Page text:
The federal government spent $1 million to create a database to track hate speech and "misinformation" on Twitter. The National Science Foundation is behind the creation of the online government monitoring project. The database will reportedly include searches for "suspicious memes," "false and misleading ideas" and will place particular focus on online political activity.
The $1 million Truthy database will be created by Indiana University researchers. The taxpayer-funded database is designed to "detect political smears, astroturfing, misinformation, and other social pollution," according to the Washington Free Beacon.
Excerpt from the government grant being used to monitor Twitter:
"The project stands to benefit both the research community and the public significantly. Our data will be made available via [application programming interfaces] APIs and include information on meme propagation networks, statistical data, and relevant user and content features. The open-source platform we develop will be made publicly available and will be extensible to ever more research areas as a greater preponderance of human activities are replicated online. Additionally, we will create a web service open to the public for monitoring trends, bursts, and suspicious memes. This service could mitigate the diffusion of false and misleading ideas, detect hate speech, and subversive propaganda, and assist in the preservation of open debate."Posting derogatory statements online is surely not nice, but this is America and citizens have the right to free speech. While hate speech, comments can cause hurt feelings, those who cherish and respect the Constitution have vowed to fight for the First Amendment rights of all citizens, despite how distasteful their words, phrases or views may be. The federal government funding of the Truthy database to monitor political comments, hate speech and alleged suspicious memes on Twitter reeks of Big Brother tactics, according to many opponents.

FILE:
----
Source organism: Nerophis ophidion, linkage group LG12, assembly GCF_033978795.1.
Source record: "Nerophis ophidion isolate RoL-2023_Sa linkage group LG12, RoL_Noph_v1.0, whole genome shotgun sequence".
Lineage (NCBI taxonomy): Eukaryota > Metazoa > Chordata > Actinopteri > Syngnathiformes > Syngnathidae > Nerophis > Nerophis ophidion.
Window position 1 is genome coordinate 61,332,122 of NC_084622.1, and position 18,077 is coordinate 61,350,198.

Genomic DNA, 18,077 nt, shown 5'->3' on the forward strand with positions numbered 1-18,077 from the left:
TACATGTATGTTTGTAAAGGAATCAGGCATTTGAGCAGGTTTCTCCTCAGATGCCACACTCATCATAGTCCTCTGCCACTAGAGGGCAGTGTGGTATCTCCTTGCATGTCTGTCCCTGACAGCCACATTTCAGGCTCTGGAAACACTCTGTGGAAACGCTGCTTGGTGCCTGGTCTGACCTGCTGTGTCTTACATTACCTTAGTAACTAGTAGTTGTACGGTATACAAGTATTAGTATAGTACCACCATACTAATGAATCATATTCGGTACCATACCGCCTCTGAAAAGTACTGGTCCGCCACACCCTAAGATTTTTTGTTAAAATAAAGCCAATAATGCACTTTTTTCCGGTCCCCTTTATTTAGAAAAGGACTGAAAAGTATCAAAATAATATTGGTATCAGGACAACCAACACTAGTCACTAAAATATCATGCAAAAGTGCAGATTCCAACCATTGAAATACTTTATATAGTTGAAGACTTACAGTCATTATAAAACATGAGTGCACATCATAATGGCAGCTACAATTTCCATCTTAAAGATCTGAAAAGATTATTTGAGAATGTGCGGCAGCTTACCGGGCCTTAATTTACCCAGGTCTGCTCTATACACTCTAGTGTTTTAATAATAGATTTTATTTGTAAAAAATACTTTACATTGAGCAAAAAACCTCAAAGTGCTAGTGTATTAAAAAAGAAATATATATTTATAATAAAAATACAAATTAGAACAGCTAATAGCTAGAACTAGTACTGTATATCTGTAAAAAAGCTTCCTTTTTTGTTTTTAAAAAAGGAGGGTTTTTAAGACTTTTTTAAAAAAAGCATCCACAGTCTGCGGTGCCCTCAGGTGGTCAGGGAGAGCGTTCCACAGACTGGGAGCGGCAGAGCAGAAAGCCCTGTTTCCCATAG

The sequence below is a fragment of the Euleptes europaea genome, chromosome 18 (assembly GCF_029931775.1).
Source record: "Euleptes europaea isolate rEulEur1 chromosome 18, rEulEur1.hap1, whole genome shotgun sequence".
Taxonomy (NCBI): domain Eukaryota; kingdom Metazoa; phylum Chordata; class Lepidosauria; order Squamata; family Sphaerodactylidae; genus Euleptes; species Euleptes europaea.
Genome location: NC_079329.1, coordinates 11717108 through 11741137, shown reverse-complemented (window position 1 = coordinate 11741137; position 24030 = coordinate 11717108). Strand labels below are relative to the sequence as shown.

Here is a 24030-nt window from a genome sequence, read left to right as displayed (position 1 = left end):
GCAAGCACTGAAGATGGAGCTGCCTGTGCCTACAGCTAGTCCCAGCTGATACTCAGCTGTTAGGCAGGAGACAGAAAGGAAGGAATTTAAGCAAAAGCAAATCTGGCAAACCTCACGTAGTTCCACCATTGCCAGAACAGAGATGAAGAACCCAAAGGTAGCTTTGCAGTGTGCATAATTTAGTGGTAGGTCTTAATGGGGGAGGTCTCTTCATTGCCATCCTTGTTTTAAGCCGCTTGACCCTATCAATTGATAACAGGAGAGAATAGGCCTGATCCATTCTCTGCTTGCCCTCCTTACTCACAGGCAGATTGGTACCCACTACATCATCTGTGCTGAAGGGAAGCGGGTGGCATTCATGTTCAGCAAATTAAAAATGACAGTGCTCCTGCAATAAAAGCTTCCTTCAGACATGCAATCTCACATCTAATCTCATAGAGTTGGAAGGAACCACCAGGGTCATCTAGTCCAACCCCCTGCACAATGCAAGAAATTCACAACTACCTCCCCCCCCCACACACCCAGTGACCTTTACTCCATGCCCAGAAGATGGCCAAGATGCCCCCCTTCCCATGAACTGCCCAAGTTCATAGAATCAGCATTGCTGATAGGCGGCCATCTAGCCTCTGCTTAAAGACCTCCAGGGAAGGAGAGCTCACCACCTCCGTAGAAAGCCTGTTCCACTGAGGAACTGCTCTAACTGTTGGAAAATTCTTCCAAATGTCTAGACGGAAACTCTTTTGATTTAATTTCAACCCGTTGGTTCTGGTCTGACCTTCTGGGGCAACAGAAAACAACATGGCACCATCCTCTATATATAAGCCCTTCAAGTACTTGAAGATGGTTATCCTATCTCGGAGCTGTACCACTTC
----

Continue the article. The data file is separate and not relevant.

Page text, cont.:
The project website also says that while many memes are created in a "perfectly organic manner," others are allegedly driven by the "shady machinery of high-profile congressional campaigns." Free speech advocates say, "so what" to the organic vs. organized meme creation. If a political advocacy group makes a Barack Obama golf meme, will they wind up in the government-funded database? According to the description and focus of the Truthy database project, the answer would be a resounding "yes."
The Truthy database project is billed as a non-partisan effort, but the "lead investigator" on the project is reportedly involved with a multitude of progressive or liberal groups, Filippo Menczer has reportedly uttered support for Moveon.org, Amnesty International, and President Barack Obama's Organizing for Action, among other groups. Filippo Menczer is also a computer science and informatics professor at Indiana University. Links to the political and activists groups the Truthy database leader supports are posted on his bio page at the Center for Complex Networks and Systems Research. Menczer's page also says that he is on sabbatical at Yahoo! Labs for the 2014-15 academic year. The $1 million grant funded by the taxpayers runs during the same year.
Perhaps one of the most disturbing aspects of the Twitter monitoring project is the "reporting" of suspicious posts tool:
"Truthy uses a sophisticated combination of text and data mining, social network analysis, and complex networks models. To train our algorithms, we leverage crowdsourcing: we rely on users like you to flag injections of forged grass-roots activity. Therefore, click on the Truthy button when you see a suspicious meme!"What do you think about the government sponsored Twitter monitoring project?
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